Take a moment, close your eyes, and call to mind the men in your life who have struggled with sex and relationships. You could envision your clients, your relatives, or your friends. There’s a pretty good chance that many of them have been influenced by the work of pickup artists at one point or another.
For those of us who work with men, it’s important to know what our clients have learned about dating, sex, and relationships to help them move toward their goals for their sex lives. Just as we consider our clients’ sex histories and the ways childhood messages may be getting in the way, the information and worldview taught by pickup artists could also be hindering them.
What is a pickup artist?
In one of the more interesting academic articles you’ll come across, Ran Almog and Danny Kaplan defined a pickup artist as “a man who is knowledgeable and competent in the ways of attracting and seducing women” (2015, p. 7).
Most people became familiar with pickup artists through hearing about the international bestselling book The Game by Neil Strauss, which exploded in popularity in 2005, or through the short-lived VH1 series The Pickup Artist, which ran for two seasons in 2007.
In practical terms, pickup artists (usually cis, heterosexual men, but not always) write books, lead seminars, offer bootcamps, create video games, or run forums with the purpose of teaching men (almost always cis heterosexual men) how to seduce women.
For those of us working as sex coaches, there’s no surprise that demand for these services exists. Dating, sex, and relationships are complicated for everyone, uniquely so for men. In this age of online dating and changing social norms, many men are crying out for help. The pickup artists are ready and waiting, promising to turn “losers” into Casanovas.
What do pickup artists teach and is it effective?
In 2018, I conducted research for my Master’s thesis about pickup artists. I analyzed the content of four pickup artist books: The Game, The Rational Male, Bang, and The Natural. I was looking for metaphors used to describe sex and relationships. My hunch was this data would reveal the deeper framework pickup artists teach to their clients.
What I discovered by looking at these metaphors is that pickup artists frame sexual sociality as a market. In this market, men produce and sell attention, defined as time, money, and emotion, and are paid with sex produced by women. Women buy attention from men and pay with sex.
In this way, sex is treated as a means to something else, rather than an end in itself.
These metaphors, and the framework they reveal, are extremely commodifying and objectifying of women. However, they are equally as commodifying and objectifying of men. The approach to dating, sex, and relationships taught by pickup artists creates a very disempowered and distanced view of what relationships can be.
Further, for placing so much focus on achieving sexual interactions, pickup artists write almost nothing about actual S-E-X! What they do write about sex is not sexy. Safer sex practices are hardly mentioned, if at all, and absolutely nothing was written in any of these books about sexual pleasure.
The reason why there is zero mention of sexual pleasure is because the point of sex in pickup artist discourse isn’t pleasure. Instead, sex is about being “alpha”: at the top of the social hierarchy among other men.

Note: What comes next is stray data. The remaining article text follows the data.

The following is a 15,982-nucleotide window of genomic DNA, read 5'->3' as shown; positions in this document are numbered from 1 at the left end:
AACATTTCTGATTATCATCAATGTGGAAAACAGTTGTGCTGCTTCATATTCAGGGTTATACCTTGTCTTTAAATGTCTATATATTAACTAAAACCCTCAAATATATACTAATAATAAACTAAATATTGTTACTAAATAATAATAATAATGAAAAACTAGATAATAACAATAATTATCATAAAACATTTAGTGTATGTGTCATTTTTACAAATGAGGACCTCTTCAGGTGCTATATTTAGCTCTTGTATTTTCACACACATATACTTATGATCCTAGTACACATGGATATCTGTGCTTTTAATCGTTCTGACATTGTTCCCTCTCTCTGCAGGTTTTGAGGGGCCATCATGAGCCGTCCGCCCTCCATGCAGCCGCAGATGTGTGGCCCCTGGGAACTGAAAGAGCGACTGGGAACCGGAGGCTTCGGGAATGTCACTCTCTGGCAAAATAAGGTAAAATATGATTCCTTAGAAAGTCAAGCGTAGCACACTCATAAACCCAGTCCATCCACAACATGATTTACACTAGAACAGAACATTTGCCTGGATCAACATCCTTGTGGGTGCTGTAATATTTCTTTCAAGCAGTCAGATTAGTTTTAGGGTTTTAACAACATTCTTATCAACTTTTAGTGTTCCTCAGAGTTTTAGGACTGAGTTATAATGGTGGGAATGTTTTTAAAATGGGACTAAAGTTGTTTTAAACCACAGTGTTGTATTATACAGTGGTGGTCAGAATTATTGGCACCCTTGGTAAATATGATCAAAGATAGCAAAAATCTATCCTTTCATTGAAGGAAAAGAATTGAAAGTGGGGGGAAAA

If pleasurable sex is what your clients are looking for, pickup artist tactics and techniques won’t get them there.
What are the implications for sex coaches?
When working with men, especially men who have had contact with pickup artists in one form or another, it is important to present different visions of what sex and relationships can be.
The pickup artist view of sex and relationships is transactional and creates pressure to prove one’s masculinity through sexual conquest. By reframing sex and relationships as experiential, and by refocusing on pleasure instead of performance, we can help these clients set down a heavy burden of anxiety and angst around sex.
Part of why pickup artists are so in demand is they intuitively meet men where they are and answer their questions directly. Pickup artists acknowledge the message men have received throughout their lives—that, to be a real man, they must be having sex with women—and promise to show them how.
As sex coaches, we have a tremendous opportunity to present alternatives. When men ask “how,” we can help them by answering how: by providing practical tools, techniques, and approaches to sex and relationships.
We are also called to tap into our compassion when serving men. Many men struggle with and suffer from loneliness, isolation, depression, and touch hunger. We can help to empower our male clients by showing them pathways to meeting their needs that recognize our clients’ wholeness as human beings and recognize the autonomy of their potential partners.
Finally, it’s important to remember that the metaphors our clients use to describe the world structure the way they think and, in turn, how they take action. The language our clients use to describe sex and relationships is important. Keep an ear out for transactional language and address it when it comes up. The more we can steer our clients toward an experiential and pleasure-based framework for sex, the more ease and joy we will guide them toward in their sex lives.
Continue the Conversation
Are you familiar with pickup artists? Have you or your clients ever sought out services from one? What do you think is the best approach to working with men who have trouble connecting with potential partners? We’re so curious to hear your thoughts! Join us in our Facebook discussion group, Sex Matters, to join in on this conversation today.